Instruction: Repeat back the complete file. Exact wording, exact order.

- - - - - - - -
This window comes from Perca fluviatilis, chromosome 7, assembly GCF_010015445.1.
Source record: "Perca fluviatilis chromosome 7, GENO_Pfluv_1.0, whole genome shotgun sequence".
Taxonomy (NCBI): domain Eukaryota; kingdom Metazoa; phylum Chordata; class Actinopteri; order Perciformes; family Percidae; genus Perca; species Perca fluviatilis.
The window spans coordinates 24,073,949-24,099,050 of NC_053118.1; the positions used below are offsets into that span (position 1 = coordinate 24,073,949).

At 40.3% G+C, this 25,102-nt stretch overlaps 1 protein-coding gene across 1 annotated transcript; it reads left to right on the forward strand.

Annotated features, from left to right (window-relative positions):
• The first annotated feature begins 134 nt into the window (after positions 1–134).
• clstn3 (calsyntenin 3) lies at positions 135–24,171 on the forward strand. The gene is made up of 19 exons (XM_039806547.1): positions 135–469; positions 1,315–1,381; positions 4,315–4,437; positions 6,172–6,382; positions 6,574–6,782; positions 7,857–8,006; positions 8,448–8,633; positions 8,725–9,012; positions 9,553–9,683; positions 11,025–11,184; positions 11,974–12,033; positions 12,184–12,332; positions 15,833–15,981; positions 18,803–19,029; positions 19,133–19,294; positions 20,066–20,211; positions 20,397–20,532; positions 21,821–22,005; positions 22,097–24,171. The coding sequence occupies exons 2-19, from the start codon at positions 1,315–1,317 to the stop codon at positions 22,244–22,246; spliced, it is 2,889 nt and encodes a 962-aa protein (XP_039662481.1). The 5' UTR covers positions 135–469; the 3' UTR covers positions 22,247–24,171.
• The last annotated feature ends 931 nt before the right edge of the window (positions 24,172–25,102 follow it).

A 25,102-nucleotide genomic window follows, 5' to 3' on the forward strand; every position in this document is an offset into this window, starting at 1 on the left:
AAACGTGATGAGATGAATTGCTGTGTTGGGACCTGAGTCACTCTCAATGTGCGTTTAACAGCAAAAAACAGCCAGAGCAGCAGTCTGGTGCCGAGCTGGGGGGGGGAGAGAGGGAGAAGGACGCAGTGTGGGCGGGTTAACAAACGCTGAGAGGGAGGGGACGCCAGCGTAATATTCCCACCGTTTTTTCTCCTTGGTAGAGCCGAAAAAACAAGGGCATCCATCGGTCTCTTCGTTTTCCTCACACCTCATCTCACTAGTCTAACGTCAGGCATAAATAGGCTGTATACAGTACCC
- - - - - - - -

This window comes from Perca fluviatilis, chromosome 7, assembly GCF_010015445.1.
Source record: "Perca fluviatilis chromosome 7, GENO_Pfluv_1.0, whole genome shotgun sequence".
Taxonomy (NCBI): domain Eukaryota; kingdom Metazoa; phylum Chordata; class Actinopteri; order Perciformes; family Percidae; genus Perca; species Perca fluviatilis.
The window spans coordinates 24,073,949-24,099,050 of NC_053118.1; the positions used below are offsets into that span (position 1 = coordinate 24,073,949).

At 40.3% G+C, this 25,102-nt stretch overlaps 1 protein-coding gene across 1 annotated transcript; it reads left to right on the forward strand.

Annotated features, from left to right (window-relative positions):
• The first annotated feature begins 134 nt into the window (after positions 1–134).
• clstn3 (calsyntenin 3) lies at positions 135–24,171 on the forward strand. The gene is made up of 19 exons (XM_039806547.1): positions 135–469; positions 1,315–1,381; positions 4,315–4,437; positions 6,172–6,382; positions 6,574–6,782; positions 7,857–8,006; positions 8,448–8,633; positions 8,725–9,012; positions 9,553–9,683; positions 11,025–11,184; positions 11,974–12,033; positions 12,184–12,332; positions 15,833–15,981; positions 18,803–19,029; positions 19,133–19,294; positions 20,066–20,211; positions 20,397–20,532; positions 21,821–22,005; positions 22,097–24,171. The coding sequence occupies exons 2-19, from the start codon at positions 1,315–1,317 to the stop codon at positions 22,244–22,246; spliced, it is 2,889 nt and encodes a 962-aa protein (XP_039662481.1). The 5' UTR covers positions 135–469; the 3' UTR covers positions 22,247–24,171.
• The last annotated feature ends 931 nt before the right edge of the window (positions 24,172–25,102 follow it).

A 25,102-nucleotide genomic window follows, 5' to 3' on the forward strand; every position in this document is an offset into this window, starting at 1 on the left:
AAACGTGATGAGATGAATTGCTGTGTTGGGACCTGAGTCACTCTCAATGTGCGTTTAACAGCAAAAAACAGCCAGAGCAGCAGTCTGGTGCCGAGCTGGGGGGGGGAGAGAGGGAGAAGGACGCAGTGTGGGCGGGTTAACAAACGCTGAGAGGGAGGGGACGCCAGCGTAATATTCCCACCGTTTTTTCTCCTTGGTAGAGCCGAAAAAACAAGGGCATCCATCGGTCTCTTCGTTTTCCTCACACCTCATCTCACTAGTCTAACGTCAGGCATAAATAGGCTGTATACAGTACCC